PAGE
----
China Guide

History of China China’s Historical Timeline

History of China

It is believed that civilisation began in China as early as 1500BC along two of China’s major rivers; the Yangtze River and Yellow River. The Yellow River has come to be recognised as the “Cradle of Chinese Civilisation” with several archaeological pieces dated back to what is believed to be the beginning of civilisation in China.

There are a few pieces of evidence that points to the Xia Dynasty being the first to rule while the Shang Dynasty’s existence lies in the records left by way of bone and shell inscriptions, often referred to as oracle bones.

The following Zhou Dynasty period was believed to have established the origins of culture, philosophy and literature in China while its control separated into smaller kingdoms. Unification of these smaller kingdoms happened when Qin Shi Huang came to power and made the first Chinese empire. These beginning dynasties could have existed side by side and were not necessarily concurrent, or after one another.

Next came what was called the Spring and Autumn Period when the previous centralised power became decentralised as the main “strongmen” of each of the many states stood up as leaders for their area. These men seemed to hold the majority of the political power even though the Zhou King still remained. These strongmen often took royal titles for their own control and left little genuine power to the King. During this time also were many intellectual movements which saw the start of Confucianism, Taoism and the likes.

With the Zhou King still evident in the Warring States period, his being became more of a figurehead than one of actual power. With the Zhou King’s dissolve of power, Ying Zheng proclaimed himself as the China’s first Emperor and reigned up until the Qin Dynasty of 221BC. Even though the reign was short lived, it formed a centralised government with an emphasis on legal code and the Emperor’s absolute power over the homeland. This military style leadership helped in expanding the empire however didn’t vie well during times of peace. The other main contribution of this time was the beginning of construction on the Great Wall of China which was to become a main landmark of China itself.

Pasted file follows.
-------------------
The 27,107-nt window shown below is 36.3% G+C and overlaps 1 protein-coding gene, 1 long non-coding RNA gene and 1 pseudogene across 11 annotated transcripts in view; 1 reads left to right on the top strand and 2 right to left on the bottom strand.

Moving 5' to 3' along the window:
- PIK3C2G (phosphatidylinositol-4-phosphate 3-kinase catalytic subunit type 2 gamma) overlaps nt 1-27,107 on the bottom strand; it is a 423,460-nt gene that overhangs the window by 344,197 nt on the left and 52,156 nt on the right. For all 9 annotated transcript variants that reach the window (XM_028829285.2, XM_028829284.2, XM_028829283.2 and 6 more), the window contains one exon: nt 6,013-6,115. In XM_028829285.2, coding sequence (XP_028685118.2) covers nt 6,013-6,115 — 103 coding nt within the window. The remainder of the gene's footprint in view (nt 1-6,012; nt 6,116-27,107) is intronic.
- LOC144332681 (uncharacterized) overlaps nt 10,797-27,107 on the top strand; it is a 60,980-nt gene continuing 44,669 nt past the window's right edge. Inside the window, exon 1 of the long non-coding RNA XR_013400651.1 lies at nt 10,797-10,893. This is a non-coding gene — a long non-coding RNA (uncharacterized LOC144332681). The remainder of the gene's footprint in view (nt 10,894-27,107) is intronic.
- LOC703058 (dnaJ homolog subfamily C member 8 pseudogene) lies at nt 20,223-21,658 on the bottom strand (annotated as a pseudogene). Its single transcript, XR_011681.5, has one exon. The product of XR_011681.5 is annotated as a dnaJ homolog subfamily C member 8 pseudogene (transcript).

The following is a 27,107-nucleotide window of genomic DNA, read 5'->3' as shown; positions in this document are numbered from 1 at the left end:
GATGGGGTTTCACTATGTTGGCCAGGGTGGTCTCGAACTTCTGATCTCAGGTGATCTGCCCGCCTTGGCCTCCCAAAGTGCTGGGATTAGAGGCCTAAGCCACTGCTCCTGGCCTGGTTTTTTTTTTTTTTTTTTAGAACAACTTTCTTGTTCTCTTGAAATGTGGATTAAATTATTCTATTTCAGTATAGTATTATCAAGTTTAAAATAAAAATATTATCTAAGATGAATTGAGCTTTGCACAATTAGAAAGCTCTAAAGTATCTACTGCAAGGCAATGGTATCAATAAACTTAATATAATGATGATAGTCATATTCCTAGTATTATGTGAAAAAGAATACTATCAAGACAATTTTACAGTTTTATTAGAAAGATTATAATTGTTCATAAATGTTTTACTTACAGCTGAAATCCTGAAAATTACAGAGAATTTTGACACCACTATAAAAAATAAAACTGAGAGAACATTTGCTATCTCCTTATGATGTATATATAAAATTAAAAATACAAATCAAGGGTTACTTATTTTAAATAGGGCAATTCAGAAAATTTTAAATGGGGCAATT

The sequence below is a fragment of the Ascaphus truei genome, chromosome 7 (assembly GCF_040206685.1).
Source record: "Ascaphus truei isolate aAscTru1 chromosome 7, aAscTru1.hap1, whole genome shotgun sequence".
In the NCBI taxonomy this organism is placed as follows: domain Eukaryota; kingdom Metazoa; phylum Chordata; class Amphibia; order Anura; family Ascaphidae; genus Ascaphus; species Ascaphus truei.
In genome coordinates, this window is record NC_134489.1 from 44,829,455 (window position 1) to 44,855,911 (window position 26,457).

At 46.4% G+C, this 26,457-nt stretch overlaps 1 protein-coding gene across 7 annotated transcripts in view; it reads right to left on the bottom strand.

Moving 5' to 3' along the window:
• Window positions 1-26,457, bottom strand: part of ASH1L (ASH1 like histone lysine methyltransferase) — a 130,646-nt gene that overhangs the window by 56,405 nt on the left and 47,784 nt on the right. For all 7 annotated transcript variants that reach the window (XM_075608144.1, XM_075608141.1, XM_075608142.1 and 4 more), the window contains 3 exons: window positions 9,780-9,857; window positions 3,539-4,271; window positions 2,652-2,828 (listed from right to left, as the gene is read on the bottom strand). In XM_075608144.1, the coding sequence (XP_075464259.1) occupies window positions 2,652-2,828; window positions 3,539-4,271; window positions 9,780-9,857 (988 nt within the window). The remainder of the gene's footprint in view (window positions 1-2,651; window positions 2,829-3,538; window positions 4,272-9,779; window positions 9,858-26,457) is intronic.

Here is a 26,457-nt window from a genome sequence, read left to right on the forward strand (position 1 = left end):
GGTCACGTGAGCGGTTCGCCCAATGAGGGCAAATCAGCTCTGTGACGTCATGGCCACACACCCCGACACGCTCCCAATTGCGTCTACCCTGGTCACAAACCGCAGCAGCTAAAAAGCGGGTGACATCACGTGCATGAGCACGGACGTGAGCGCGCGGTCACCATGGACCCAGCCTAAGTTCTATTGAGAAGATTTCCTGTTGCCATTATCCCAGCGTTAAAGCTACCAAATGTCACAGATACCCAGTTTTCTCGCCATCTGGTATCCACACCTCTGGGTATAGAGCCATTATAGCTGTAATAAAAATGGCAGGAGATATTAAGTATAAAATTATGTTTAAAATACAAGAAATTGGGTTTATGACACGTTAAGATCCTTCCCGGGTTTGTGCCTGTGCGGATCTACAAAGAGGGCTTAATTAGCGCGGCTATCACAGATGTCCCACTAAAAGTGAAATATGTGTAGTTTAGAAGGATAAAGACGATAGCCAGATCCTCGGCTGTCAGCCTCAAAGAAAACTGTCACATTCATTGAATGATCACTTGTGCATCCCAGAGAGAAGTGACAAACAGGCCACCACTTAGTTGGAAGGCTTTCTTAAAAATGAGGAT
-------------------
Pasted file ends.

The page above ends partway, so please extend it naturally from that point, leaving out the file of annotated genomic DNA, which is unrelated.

The Han Dynasty followed introducing great strides in the arts and sciences while embracing the Confucianism philosophy up until 220AD when control varied from the Wei and Jin Dynasties to the Sui and Tang Dynasties. Beyond these and other leadership eras, the Ming Dynasty took hold and saw urbanisation and industry growth under a centralised government once again. Once the Ming period ended the Qing Dynasty began to take hold of most Chinese regions until their power subdued with the onset of the Opium War and the Taiping Rebellion in the mid 1800’s in which millions of lives were taken. This era saw several wars and rebellions take place including the Boxer and Muslim Rebellions.

Fortunately the 1900’s signalled big change for China with creating a republic in favour. However it wasn’t until after the Long March and the Mao period eventuated that the People’s Republic of China took hold in 1940.